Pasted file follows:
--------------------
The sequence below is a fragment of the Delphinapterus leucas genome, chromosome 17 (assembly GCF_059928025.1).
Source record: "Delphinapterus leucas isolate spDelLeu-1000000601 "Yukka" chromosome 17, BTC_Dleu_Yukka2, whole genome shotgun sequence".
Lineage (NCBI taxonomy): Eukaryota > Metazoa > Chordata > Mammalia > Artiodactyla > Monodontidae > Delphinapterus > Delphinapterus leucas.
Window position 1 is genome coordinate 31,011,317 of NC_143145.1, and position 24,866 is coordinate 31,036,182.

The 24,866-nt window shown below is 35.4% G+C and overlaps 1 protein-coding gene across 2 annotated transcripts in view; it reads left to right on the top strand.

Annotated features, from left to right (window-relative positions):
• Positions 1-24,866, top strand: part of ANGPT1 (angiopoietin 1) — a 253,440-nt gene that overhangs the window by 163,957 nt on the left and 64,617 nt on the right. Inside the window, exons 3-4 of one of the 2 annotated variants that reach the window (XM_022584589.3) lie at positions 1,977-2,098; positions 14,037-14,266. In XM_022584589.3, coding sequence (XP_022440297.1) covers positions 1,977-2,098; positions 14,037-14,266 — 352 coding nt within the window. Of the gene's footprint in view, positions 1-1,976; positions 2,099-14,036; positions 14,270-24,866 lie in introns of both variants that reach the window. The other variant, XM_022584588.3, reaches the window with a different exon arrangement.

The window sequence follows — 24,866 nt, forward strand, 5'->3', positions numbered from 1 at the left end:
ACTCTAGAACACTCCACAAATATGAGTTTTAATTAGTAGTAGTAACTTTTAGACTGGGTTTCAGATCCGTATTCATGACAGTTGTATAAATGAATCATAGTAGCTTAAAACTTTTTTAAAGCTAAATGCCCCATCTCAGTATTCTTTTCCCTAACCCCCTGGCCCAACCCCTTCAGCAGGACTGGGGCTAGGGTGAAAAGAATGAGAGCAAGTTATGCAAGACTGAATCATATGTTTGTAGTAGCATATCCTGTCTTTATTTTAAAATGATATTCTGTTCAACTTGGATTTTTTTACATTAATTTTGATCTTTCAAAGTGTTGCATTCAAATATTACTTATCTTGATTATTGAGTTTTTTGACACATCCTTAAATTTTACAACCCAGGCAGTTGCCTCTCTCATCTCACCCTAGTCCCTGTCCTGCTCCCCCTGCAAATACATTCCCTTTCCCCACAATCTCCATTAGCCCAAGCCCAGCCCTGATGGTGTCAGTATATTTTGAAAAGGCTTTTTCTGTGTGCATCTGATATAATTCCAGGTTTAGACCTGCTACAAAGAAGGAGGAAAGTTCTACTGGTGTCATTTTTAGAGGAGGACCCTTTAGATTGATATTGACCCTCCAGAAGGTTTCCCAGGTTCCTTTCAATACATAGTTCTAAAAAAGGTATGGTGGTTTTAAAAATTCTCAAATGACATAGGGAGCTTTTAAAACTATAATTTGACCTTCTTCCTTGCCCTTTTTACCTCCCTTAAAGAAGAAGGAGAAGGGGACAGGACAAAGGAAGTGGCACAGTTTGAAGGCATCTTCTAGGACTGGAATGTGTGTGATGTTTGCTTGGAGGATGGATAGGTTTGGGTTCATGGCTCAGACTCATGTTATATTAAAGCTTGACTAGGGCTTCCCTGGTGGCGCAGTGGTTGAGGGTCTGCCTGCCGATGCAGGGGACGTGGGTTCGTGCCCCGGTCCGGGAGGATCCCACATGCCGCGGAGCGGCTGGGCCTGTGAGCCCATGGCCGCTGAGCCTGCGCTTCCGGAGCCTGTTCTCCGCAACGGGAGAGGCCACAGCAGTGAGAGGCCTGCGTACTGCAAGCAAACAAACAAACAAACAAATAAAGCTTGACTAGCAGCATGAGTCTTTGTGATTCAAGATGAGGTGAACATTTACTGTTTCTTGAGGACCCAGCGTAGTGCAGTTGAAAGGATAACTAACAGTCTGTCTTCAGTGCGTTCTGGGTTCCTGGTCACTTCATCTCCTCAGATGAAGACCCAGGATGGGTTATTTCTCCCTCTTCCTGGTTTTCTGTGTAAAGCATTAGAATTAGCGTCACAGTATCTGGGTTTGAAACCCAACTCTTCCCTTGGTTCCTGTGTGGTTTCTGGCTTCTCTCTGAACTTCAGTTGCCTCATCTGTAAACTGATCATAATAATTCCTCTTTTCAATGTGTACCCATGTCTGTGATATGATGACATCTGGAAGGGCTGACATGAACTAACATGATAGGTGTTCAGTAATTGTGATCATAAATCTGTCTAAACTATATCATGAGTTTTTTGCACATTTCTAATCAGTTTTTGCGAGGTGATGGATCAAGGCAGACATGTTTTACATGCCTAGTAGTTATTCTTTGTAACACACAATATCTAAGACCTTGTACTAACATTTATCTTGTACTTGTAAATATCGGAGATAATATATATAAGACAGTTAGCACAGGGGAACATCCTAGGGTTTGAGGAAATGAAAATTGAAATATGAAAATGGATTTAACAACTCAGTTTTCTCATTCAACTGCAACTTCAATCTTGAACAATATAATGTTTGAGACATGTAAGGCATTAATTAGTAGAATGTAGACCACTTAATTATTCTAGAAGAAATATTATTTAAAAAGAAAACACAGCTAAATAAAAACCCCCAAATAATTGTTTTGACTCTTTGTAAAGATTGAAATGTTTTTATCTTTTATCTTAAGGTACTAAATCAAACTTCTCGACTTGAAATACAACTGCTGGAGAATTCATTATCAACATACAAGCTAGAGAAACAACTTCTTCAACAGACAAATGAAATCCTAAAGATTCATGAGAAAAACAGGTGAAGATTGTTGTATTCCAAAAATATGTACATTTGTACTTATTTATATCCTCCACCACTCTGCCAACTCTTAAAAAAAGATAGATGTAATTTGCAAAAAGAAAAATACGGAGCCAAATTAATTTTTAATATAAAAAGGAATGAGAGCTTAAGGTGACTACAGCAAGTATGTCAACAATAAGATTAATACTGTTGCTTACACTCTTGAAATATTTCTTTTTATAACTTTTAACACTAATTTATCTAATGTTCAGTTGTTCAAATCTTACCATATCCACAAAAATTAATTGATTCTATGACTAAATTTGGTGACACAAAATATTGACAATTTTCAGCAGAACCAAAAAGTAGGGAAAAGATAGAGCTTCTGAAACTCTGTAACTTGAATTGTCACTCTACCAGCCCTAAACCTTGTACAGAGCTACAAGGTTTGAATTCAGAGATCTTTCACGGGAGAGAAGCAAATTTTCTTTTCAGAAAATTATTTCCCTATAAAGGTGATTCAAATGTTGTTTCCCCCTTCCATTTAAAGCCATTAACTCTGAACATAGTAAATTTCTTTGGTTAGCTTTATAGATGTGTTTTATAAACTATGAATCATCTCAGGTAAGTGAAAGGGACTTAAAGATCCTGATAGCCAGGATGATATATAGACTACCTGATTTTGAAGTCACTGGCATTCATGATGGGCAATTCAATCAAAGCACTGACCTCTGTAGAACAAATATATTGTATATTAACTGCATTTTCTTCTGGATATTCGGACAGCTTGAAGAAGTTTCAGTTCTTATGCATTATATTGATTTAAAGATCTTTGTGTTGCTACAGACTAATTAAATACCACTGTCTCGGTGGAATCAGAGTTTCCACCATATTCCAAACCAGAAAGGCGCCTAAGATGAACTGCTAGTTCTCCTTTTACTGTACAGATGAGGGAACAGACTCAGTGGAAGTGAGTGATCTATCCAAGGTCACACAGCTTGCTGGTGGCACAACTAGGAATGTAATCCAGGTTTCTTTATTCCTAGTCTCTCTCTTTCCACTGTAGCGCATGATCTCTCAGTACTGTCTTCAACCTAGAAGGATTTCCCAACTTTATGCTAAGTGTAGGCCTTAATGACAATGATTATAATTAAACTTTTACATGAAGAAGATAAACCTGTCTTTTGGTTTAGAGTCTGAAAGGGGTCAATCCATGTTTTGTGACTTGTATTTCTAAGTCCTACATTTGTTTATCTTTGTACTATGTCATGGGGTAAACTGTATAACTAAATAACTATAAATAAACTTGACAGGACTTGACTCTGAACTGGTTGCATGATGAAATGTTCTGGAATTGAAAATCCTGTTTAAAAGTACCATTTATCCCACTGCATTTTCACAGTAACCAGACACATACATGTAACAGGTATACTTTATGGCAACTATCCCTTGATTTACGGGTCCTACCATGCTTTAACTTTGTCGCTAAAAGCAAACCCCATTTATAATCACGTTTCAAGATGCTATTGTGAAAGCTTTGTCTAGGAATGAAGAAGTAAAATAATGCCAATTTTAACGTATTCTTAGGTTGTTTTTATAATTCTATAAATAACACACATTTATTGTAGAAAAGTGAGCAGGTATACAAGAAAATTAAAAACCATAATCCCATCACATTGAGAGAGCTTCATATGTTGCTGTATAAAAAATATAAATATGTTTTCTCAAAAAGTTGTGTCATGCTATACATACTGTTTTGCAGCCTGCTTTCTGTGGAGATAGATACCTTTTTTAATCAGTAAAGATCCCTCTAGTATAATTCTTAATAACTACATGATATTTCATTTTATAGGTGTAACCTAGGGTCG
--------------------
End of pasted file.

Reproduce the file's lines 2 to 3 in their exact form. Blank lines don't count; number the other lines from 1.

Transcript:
Source record: "Delphinapterus leucas isolate spDelLeu-1000000601 "Yukka" chromosome 17, BTC_Dleu_Yukka2, whole genome shotgun sequence".
Lineage (NCBI taxonomy): Eukaryota > Metazoa > Chordata > Mammalia > Artiodactyla > Monodontidae > Delphinapterus > Delphinapterus leucas.